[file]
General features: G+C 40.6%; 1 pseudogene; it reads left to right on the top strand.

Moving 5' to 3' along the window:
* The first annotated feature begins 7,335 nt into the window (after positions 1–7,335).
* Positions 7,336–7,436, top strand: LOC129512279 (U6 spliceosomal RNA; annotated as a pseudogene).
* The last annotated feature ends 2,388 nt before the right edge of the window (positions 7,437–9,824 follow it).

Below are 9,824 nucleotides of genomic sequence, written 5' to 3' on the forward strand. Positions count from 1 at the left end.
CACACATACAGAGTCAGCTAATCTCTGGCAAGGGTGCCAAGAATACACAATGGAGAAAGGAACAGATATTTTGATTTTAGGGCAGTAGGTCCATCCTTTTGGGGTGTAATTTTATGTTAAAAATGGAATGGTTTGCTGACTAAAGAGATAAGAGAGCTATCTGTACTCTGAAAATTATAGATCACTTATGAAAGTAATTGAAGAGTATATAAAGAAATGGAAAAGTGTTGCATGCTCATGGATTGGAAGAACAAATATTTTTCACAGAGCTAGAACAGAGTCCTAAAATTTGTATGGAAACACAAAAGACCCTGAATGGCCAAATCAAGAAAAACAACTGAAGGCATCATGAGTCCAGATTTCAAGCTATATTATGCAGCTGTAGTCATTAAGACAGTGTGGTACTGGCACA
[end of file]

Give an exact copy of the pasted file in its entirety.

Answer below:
General features: G+C 40.6%; 1 pseudogene; it reads left to right on the top strand.

Moving 5' to 3' along the window:
* The first annotated feature begins 7,335 nt into the window (after positions 1–7,335).
* Positions 7,336–7,436, top strand: LOC129512279 (U6 spliceosomal RNA; annotated as a pseudogene).
* The last annotated feature ends 2,388 nt before the right edge of the window (positions 7,437–9,824 follow it).

Below are 9,824 nucleotides of genomic sequence, written 5' to 3' on the forward strand. Positions count from 1 at the left end.
CACACATACAGAGTCAGCTAATCTCTGGCAAGGGTGCCAAGAATACACAATGGAGAAAGGAACAGATATTTTGATTTTAGGGCAGTAGGTCCATCCTTTTGGGGTGTAATTTTATGTTAAAAATGGAATGGTTTGCTGACTAAAGAGATAAGAGAGCTATCTGTACTCTGAAAATTATAGATCACTTATGAAAGTAATTGAAGAGTATATAAAGAAATGGAAAAGTGTTGCATGCTCATGGATTGGAAGAACAAATATTTTTCACAGAGCTAGAACAGAGTCCTAAAATTTGTATGGAAACACAAAAGACCCTGAATGGCCAAATCAAGAAAAACAACTGAAGGCATCATGAGTCCAGATTTCAAGCTATATTATGCAGCTGTAGTCATTAAGACAGTGTGGTACTGGCACA